Major clients: COI, Unilever, L'Oreal, Vodafone, BSkyB.
Awards 2005: Campaign Media Radio Sales Team of the Year and Print Sales Team of the Year - Creative Solutions; PPA Sales Pitch of the Year for Smarties.
At the end of 2005, The Guardian ditched its direct marketing agency, Claydon Heeley Jones Mason, as part of a move to bring DM, sales promotion and ambient work in-house.
The newspaper created Guardian Creative, an extension of its commercial publishing offering, which launched The Guide in 1993. Guardian Creative also took on the development department's responsibilities for editing, designing and publishing commercially driven magazines and supplements for The Guardian and The Observer.
To some, The Guardian's decision seemed odd, as Claydon Heeley regularly produced award-winning work for the newspaper over the three years that it held the account.
Wresting back creative control could be a daunting prospect. But Marc Sands (pictured), Guardian Newspapers' marketing director, explains: "We don't see Guardian Creative as an alternative to an ad agency, but it offers distinct advantages. First, a greater understanding of the brand; second, it's cheaper." The other factor, he says, is the ability to work quickly. "When it comes to tactical work, the client company might be better at a fast turnaround because we bypass so many of the ad agency processes."
The Guardian's in-house team are an eclectic bunch, from a range of backgrounds and not necessarily from ad agencies. "They are copywriters, designers and some are from DM agencies," Sands says. "Consequently, the extent and range of different mediums our teams can cover is huge - it can span advertising, sampling and competitions."
However, Sands admits using an in-house creative department isn't for everyone. After all, Mother and DDB are firmly retained on his roster.
He says: "There's no outsider's point of view, no-one questioning your decisions. Sometimes you need a little outside help to develop a more enduring brand.
Founded: Originally started as a product development unit in 1992, renamed Guardian Creative in 2005.
Key executives: Giles Bernard, creative director; Sean Finch, head of Guardian Creative.
Employees: 25 split across creative, production, design and editorial.
Major clients: All Guardian and Observer products and supplements.
Awards 2005: NMA ANNA for Guardian Unlimited Fantasy Chairman ads, Magazine of the Year at the Press Gazette Magazine Design Awards for Drugs Uncovered.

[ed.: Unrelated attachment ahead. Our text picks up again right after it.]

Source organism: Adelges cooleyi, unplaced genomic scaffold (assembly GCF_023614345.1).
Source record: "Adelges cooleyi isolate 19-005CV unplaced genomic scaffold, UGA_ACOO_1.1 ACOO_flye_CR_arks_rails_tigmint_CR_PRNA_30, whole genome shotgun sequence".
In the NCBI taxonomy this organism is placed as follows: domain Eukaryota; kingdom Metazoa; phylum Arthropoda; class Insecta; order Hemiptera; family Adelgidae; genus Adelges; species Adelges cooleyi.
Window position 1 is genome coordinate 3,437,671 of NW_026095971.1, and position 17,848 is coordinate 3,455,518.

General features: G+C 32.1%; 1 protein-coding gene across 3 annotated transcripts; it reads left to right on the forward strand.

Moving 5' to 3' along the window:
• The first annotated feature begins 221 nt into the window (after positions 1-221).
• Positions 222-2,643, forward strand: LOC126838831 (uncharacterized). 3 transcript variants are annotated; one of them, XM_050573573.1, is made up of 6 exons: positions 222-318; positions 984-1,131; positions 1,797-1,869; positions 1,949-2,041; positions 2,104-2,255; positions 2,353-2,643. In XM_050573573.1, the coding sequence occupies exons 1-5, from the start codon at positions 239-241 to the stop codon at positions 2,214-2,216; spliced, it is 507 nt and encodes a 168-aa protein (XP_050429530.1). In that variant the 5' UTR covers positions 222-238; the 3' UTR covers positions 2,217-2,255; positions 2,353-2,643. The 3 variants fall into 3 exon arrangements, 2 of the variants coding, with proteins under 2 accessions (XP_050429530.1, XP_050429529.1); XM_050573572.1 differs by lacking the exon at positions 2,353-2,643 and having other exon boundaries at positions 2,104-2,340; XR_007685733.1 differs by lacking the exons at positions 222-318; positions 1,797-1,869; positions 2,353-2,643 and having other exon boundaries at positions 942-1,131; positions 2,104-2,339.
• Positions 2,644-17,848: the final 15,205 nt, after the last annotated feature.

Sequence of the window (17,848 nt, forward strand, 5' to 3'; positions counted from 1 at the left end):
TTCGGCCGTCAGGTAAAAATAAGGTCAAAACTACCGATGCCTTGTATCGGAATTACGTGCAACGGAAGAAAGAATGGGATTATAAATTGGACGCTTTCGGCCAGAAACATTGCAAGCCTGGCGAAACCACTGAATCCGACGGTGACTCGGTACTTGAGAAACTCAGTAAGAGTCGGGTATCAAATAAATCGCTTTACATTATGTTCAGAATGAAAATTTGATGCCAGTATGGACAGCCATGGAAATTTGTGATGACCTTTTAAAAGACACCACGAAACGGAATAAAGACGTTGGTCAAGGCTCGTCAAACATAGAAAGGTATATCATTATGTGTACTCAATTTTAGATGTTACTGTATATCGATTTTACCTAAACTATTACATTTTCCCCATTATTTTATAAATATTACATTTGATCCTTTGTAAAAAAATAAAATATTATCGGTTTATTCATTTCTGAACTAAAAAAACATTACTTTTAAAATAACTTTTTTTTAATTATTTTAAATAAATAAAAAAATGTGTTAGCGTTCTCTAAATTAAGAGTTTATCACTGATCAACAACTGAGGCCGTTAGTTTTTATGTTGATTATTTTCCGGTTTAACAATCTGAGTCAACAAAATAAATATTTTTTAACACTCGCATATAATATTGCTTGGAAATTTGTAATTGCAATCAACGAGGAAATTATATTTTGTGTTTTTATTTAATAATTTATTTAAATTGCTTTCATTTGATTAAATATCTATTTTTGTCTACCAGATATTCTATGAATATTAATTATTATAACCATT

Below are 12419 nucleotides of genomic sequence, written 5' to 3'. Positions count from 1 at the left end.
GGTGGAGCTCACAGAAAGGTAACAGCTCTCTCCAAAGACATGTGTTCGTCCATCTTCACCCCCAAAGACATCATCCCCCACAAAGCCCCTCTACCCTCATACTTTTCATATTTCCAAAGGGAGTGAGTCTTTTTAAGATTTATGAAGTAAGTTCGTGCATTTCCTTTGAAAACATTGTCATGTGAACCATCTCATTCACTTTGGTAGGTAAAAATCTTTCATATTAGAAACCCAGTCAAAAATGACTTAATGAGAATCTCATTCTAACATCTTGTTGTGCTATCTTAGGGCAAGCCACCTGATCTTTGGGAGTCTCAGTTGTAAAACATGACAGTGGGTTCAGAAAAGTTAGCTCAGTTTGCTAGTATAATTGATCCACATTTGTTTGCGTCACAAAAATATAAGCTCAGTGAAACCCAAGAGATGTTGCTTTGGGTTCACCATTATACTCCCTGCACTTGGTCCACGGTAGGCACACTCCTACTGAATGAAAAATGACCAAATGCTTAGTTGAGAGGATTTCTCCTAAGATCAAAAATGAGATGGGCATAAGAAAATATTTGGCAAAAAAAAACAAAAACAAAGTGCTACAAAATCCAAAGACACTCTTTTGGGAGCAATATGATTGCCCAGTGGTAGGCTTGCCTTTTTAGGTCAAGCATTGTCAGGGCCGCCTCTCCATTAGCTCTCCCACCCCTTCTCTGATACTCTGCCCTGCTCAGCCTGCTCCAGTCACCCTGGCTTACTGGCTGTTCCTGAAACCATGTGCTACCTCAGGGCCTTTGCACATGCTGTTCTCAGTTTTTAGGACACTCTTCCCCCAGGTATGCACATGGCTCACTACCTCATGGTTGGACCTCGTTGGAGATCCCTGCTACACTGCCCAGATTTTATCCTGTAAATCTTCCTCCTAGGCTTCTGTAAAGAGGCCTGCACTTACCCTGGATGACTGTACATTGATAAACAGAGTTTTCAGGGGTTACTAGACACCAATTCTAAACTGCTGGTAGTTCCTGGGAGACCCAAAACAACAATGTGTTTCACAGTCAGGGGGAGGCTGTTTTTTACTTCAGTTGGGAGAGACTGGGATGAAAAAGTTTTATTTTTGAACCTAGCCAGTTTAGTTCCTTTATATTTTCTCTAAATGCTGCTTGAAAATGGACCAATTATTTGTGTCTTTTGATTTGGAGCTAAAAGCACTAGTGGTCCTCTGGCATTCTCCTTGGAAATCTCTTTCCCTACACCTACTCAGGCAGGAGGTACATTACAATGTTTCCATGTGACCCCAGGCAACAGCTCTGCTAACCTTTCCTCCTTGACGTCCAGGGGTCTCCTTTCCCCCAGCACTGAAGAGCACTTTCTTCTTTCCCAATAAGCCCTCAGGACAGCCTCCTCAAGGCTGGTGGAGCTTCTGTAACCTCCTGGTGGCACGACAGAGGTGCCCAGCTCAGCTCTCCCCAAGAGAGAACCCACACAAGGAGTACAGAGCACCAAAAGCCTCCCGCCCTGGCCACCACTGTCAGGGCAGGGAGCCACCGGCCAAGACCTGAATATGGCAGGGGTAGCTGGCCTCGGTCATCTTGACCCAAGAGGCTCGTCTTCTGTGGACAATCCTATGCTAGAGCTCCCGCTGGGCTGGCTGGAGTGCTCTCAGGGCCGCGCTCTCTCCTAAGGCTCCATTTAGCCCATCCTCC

The term cross-media deal didn't even exist five years ago. Today, it is a well-known concept that refers to a single creative idea executed across more than one platform.
It's a challenging approach, and RSVP recognised the tough market conditions when it launched in March 2004 against Emap's multimedia sales operation - a more established and more experienced direct competitor. The company, which employs staff from GCap, Viacom Brand Solutions and IPC, had a job to convince potential clients it was any better than or different from its rival.
Over the past year, RSVP has produced some work to be proud of. Intel worked with the division to launch a campaign called "best seats in the house" using television, radio and magazines. This was followed by the "you are what you eat" campaign for McDonald's.
But the company is not afraid to admit that in the eyes of a client, picking an in-house creative team over an ad agency comes down to one thing only, and that's money.
Daniel Salem (pictured), the head of marketing and advertising partnerships at RSVP, says: "From a client's point of view, using in-house creative is definitely a matter of cost and I think agencies need to be accountable for this. By having creative and media within the same budget, you can get on television for as little as £20,000. For brands that haven't advertised on TV before, we give them that option."
On the other hand, Salem says RSVP can offer some other advantages - such as greater flexibility than a traditional advertising agency.
"We aim to develop the best creative and ensure it is what the audience wants to watch," he says. "We then make it relevant to the media environment. For instance, we will produce one television spot for Channel 4 and a different one for Sky Sports."
Founded: March 2004.
Key executives: Justin Stephenson, Drachan Forster, Elizabeth Anyaebuna, Alex Kisby, all partnership directors.
Employees: 24 in total, split between GCap, Viacom Brand Solutions and IPC.
Major clients: McDonald's, Unilever, Procter & Gamble, Motorola, Clearasil, T-Mobile, Smirnoff Ice, Intel, Volvic.
Awards 2005: Campaign Media Cross-Media Sales Team of the Year.